With the No side clearly in front in this spring’s transit plebiscite, Tuesday’s announcement by Transportation Minister Todd Stone is perplexing.
In the middle of the campaign to persuade Metro Vancouver voters to say either yes or no to the .5-per-cent congestion improvement sales tax, Stone makes the grand announcement of its B.C. On the Move, 10-year transportation plan.
It promises to widen Hwy. 1 to six lanes from Langley to Abbotsford, at some point, as well as more overpasses, bicycle lanes and a new, likely a tolled bridge, one of the government’s pet projects, to replace the George Massey Tunnel. Funding however for the 10-year plan, has only been identified for three years.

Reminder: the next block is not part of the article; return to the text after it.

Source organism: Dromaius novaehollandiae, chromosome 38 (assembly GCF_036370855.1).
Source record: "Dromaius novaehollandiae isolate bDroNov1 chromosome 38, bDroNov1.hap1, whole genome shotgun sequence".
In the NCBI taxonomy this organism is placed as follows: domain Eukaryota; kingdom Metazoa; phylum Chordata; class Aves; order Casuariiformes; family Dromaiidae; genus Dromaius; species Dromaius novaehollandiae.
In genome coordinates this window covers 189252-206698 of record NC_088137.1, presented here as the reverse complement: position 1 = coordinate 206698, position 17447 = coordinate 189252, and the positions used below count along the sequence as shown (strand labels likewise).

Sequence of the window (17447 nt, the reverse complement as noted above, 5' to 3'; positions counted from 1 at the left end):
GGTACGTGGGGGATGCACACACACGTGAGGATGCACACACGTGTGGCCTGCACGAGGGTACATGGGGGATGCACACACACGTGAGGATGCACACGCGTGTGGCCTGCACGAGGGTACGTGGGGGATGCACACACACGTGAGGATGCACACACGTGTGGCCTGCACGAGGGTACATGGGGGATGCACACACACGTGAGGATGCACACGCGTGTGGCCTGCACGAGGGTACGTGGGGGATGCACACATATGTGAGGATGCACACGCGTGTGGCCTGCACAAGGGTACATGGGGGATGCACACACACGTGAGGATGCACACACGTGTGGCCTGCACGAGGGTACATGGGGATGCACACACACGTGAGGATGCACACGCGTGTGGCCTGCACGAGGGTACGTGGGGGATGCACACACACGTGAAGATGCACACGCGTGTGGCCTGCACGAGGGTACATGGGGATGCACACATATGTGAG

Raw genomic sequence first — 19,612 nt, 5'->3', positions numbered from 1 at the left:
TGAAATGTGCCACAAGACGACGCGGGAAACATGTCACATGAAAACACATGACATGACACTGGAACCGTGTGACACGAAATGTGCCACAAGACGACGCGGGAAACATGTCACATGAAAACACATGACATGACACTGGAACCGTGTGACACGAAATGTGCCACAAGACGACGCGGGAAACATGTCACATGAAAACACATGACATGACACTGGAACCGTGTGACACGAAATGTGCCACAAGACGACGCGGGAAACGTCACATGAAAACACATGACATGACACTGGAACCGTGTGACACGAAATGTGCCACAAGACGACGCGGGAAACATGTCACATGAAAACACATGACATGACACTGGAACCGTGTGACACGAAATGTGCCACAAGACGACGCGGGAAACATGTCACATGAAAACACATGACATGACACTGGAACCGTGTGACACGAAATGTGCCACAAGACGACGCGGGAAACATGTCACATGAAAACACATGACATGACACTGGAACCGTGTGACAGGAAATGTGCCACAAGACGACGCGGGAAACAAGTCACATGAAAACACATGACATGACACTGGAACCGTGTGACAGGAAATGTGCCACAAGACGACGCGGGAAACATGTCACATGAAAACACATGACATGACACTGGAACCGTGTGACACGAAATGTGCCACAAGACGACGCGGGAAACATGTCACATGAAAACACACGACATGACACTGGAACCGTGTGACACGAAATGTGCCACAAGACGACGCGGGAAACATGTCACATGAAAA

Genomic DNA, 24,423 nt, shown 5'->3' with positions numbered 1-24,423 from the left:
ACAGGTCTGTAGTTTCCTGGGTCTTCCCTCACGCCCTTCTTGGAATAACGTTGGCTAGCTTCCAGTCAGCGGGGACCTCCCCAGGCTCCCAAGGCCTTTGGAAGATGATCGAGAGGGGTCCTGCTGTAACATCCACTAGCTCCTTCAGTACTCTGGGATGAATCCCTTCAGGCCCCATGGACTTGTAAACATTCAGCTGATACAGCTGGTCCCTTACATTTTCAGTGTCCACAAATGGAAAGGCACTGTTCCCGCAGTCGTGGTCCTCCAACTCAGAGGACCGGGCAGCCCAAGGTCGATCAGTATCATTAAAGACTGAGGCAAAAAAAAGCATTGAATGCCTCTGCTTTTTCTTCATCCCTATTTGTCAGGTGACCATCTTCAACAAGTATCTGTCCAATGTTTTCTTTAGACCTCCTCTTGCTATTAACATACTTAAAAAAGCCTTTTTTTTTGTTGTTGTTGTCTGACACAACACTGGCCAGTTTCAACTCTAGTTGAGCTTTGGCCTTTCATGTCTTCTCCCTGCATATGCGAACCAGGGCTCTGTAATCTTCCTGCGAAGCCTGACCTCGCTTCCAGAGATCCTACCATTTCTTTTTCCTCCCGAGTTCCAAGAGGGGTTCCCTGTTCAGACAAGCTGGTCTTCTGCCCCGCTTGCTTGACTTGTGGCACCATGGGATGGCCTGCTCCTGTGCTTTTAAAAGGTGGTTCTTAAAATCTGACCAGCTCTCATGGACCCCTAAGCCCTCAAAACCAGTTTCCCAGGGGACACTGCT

But to transportation-talked-out voters, it’s more confusion to the mix. And confused people often don’t vote, or they get angry and vote no and say to heck with everyone.
Why would the government make its announcement at this time? It easily could have waited until the mail-in voting period finished at the end of May.
There’s something malicious or mischievious in the way the government plays with Metro Vancouver government and residents, struggling under steadily rising property taxes and house prices.
It must play well in the hinterland when the MLAs can say the latte-sipping denizens of the Lower Mainland get no favours from the province.